Hackers have attacked LastPass, the popular online password management service, and stolen data.
In a blog post the company went public with limited details of the security incident:
We want to notify our community that on Friday, our team discovered and blocked suspicious activity on our network. In our investigation, we have found no evidence that encrypted user vault data was taken, nor that LastPass user accounts were accessed. The investigation has shown, however, that LastPass account email addresses, password reminders, server per user salts, and authentication hashes were compromised.
We are confident that our encryption measures are sufficient to protect the vast majority of users. LastPass strengthens the authentication hash with a random salt and 100,000 rounds of server-side PBKDF2-SHA256, in addition to the rounds performed client-side. This additional strengthening makes it difficult to attack the stolen hashes with any significant speed.
It’s important to understand that the hackers have not stolen LastPass users’ master passwords. Instead, they have managed to get their hands on the authentication hashes (or checksums) used by LastPass to verify your master password is correct when you try to access the service.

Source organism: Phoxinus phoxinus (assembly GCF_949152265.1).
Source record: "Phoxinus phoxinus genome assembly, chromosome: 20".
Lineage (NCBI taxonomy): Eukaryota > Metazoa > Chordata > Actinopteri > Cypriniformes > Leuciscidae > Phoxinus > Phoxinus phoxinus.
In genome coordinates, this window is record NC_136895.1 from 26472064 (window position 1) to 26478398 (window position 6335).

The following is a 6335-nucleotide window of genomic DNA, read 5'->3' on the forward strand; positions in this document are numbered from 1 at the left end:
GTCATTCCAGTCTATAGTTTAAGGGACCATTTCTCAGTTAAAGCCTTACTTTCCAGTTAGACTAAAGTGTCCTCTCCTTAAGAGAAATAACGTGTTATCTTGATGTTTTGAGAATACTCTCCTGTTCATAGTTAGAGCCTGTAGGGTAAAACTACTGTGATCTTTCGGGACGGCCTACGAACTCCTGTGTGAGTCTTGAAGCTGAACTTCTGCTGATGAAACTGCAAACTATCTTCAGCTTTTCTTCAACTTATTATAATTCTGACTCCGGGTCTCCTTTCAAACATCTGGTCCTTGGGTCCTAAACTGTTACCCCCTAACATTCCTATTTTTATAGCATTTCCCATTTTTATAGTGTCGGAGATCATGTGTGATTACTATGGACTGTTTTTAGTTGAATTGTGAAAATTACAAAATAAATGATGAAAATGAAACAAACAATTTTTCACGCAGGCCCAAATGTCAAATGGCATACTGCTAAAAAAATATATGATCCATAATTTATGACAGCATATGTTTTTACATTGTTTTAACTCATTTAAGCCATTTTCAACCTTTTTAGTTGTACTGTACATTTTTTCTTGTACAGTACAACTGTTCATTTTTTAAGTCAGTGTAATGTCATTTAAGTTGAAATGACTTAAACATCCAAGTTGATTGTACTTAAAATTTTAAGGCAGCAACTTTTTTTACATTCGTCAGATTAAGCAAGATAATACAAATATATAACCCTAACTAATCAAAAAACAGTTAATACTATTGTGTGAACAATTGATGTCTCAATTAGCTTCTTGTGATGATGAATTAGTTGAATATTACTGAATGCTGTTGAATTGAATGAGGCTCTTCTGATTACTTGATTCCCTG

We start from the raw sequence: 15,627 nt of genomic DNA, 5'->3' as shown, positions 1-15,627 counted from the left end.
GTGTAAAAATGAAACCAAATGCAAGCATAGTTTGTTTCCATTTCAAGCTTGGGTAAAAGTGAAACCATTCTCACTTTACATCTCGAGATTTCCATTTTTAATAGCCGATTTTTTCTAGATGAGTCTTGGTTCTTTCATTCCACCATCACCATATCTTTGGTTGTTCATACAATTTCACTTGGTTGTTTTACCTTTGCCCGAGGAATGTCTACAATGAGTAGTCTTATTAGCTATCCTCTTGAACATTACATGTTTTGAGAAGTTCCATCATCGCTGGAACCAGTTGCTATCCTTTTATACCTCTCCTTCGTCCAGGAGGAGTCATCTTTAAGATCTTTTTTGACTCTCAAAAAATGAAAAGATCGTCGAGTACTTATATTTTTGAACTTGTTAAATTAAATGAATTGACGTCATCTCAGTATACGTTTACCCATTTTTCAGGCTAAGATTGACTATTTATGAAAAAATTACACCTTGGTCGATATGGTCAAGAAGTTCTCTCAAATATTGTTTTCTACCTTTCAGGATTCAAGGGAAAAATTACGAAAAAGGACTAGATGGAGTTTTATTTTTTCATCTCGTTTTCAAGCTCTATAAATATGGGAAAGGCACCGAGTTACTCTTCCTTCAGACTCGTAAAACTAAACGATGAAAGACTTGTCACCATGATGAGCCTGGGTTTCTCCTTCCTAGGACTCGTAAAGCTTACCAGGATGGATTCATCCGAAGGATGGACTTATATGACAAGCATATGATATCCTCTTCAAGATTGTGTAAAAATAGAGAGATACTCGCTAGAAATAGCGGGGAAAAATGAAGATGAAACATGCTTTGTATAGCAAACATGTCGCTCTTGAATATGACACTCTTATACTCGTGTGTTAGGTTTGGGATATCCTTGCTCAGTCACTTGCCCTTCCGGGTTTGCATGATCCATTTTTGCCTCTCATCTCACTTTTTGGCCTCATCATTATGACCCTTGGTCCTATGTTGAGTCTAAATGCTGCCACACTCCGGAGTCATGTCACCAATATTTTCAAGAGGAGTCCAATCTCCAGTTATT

If you chose a weak master password, or if it isn’t very long, then it might be possible for an attacker to crack it through brute force.
However, it is advising users to immediately change their master password if it is weak or if the same password has been used on other websites. (If you are reusing passwords then you need to get out of that bad habit at once, of course).
Unfortunately, right now LastPass appears to be overloaded with folks trying to reset their master passwords. If it doesn’t work for you, try again in a little while.
Furthermore, if you are not already doing so you really should enable multi-factor authentication on your LastPass account.
As a further precaution, LastPass says it is requiring that all users logging in from a new device or IP address to first verify their account by email, unless multi-factor authentication is enabled. As a further precaution, users will also be prompted to update their master password.
The company says it will be emailing users to advise them about the security incident.
Do be careful if you receive an email from LastPass, of course. Amongst the stolen information appears to have been a database of account email addresses – an opportunity for phishers and identity thieves to commit email-based attacks posing as the password management company.
As always, don’t panic. The sky is not falling. Take sensible steps to better secure your account – LastPass’s advice is good.
Hopefully, in due course, they will be ready to share more information about precisely what happened and reassure customers that it won’t happen again.
Of course, hacks against LastPass *have* happened before. In 2011, I was impressed with how LastPass responded when it noticed that hackers had managed to access data on its servers.
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